As Grizzlies arrive on rise, the value of their pick for Celtics falls

As Grizzlies arrive on rise, the value of their pick for Celtics falls

The Memphis Grizzlies, improbably in playoff position at the midpoint of the 2019-20 season, make their lone visit to Boston on Wednesday night. Every flashy Ja Morant crossover or loud Jaren Jackson slam will be a painful reminder of how Memphis’ unexpected rise has diminished the value of the future first-round pick they still owe the Celtics.

The Grizzlies' pick, obtained by Boston in January 2015, once seemed destined to become a glitzy unprotected 2021 selection. At various times, it’s seemed untouchable or, at very worst, the prize gem in any big-splash move the Celtics might make to enhance their roster.

Instead, the Grizzlies jumped on the rebuilding accelerator and, suddenly, the value of that Memphis pick is very much in flux. Winners of seven of their past eight, the Grizzlies currently sit eighth in the West and are more likely to convey a pick in the teens this season, barring a lottery-night vault.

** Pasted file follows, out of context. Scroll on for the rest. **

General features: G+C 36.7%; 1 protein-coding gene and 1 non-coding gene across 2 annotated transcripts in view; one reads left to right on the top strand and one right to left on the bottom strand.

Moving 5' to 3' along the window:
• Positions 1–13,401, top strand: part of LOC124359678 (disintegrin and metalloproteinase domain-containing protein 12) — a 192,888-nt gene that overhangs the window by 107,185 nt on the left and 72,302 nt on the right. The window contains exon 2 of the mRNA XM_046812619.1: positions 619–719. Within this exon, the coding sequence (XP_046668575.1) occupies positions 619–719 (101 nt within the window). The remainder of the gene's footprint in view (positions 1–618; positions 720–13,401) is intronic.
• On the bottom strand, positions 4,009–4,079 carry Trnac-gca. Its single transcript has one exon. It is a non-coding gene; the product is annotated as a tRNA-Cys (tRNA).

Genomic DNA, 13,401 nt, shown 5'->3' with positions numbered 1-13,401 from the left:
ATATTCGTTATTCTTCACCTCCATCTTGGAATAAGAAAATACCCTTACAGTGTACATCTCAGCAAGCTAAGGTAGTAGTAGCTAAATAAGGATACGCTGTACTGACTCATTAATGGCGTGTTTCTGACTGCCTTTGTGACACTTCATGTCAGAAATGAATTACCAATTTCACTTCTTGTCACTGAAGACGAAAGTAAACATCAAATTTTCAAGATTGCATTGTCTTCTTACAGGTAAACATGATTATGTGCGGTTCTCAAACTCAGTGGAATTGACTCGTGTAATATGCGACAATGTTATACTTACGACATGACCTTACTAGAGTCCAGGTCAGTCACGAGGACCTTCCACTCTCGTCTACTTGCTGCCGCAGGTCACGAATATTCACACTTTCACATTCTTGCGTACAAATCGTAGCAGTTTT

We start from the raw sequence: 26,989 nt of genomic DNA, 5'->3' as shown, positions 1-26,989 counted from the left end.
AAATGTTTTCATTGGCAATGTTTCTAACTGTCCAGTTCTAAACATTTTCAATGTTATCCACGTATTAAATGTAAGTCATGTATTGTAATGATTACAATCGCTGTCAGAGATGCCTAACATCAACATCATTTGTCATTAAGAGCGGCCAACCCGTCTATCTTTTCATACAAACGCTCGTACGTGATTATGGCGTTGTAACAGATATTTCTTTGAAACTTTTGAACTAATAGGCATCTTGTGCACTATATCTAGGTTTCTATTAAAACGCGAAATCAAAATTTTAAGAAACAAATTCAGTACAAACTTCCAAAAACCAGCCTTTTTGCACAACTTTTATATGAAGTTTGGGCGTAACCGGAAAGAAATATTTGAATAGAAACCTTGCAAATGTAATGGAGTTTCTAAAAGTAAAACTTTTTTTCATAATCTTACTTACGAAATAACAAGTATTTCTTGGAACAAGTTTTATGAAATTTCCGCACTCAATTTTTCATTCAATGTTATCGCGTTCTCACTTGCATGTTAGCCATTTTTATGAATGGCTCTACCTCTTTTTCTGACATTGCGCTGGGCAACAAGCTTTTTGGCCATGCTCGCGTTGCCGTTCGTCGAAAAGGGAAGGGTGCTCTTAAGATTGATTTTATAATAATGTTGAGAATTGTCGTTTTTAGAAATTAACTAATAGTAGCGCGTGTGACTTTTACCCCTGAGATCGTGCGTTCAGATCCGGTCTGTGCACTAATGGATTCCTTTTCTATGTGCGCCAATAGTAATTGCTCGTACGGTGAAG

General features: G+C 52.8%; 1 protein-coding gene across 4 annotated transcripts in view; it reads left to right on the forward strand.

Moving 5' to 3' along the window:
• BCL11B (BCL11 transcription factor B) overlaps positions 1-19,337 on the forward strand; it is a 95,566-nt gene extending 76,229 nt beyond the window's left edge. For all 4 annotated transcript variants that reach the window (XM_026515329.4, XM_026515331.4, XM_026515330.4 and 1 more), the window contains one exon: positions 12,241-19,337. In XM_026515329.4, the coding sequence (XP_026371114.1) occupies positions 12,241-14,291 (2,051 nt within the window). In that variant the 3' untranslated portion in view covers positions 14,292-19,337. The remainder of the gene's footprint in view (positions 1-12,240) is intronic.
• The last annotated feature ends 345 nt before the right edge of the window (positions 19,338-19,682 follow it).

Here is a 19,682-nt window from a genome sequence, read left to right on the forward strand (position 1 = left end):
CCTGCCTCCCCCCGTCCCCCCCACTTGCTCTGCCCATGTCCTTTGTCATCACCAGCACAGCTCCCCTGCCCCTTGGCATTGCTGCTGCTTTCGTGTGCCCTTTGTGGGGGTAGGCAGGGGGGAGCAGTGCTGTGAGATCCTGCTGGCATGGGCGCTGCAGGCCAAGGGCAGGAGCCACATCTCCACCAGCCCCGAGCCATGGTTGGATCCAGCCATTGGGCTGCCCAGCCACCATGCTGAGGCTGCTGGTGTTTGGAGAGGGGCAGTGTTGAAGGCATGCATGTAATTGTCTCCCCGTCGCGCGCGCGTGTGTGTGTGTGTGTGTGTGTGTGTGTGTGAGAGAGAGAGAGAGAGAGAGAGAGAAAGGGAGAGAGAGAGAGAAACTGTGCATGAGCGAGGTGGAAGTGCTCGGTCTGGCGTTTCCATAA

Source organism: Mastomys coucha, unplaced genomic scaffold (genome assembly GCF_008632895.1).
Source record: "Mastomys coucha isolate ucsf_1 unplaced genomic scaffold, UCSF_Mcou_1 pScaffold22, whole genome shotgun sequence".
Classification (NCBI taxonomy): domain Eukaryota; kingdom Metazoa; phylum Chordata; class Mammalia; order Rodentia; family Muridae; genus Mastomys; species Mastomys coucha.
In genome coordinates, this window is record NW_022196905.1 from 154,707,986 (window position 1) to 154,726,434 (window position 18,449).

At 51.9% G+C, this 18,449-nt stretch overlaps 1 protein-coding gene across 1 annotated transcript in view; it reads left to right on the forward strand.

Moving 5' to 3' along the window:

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The Memphis pick is top-six protected this year, meaning it conveys to Boston if it lands at No. 7 or worse in this year’s draft. According to ESPN’s Basketball Power Index, the pick currently has only an 11.3 percent chance of slotting in spots 1-6. If the Grizzlies make the postseason, the pick would be no better than 15th overall but even a second-half slide might not push it below double digits. A pick can vault into the top four spots under the new lottery format and teams are slotted by order of finish after that.

This is less than ideal for the Celtics, if only because of the value the pick would have otherwise held this summer if it had rolled over to 2021 and become unprotected. Even if the Grizzlies projected as a legitimate playoff contender, the unpredictability of an NBA season would have kept the value high.

What’s more, the tepid outlook on the 2020 draft class could further diminish the overall value of a conveyed pick. Don’t misconstrue, it’s still a luxury for the Celtics to have another potential lottery selection in their possession and the opportunity to add more cost-controlled talent to a top-heavy cap sheet could aid the team’s quest to be a long-term contender.

Still, these Celtics are already trying to figure out where 2019 first-round picks Romeo Langford (14th) and Grant Williams (22nd) fit with this team. And what will become of 2018 first-rounder Robert Williams once healthy? All of this year’s rookies have had encouraging moments but, as the lopsided win over the Lakers on Monday night showed, the rookies probably don’t project for big roles in Boston’s playoff rotation.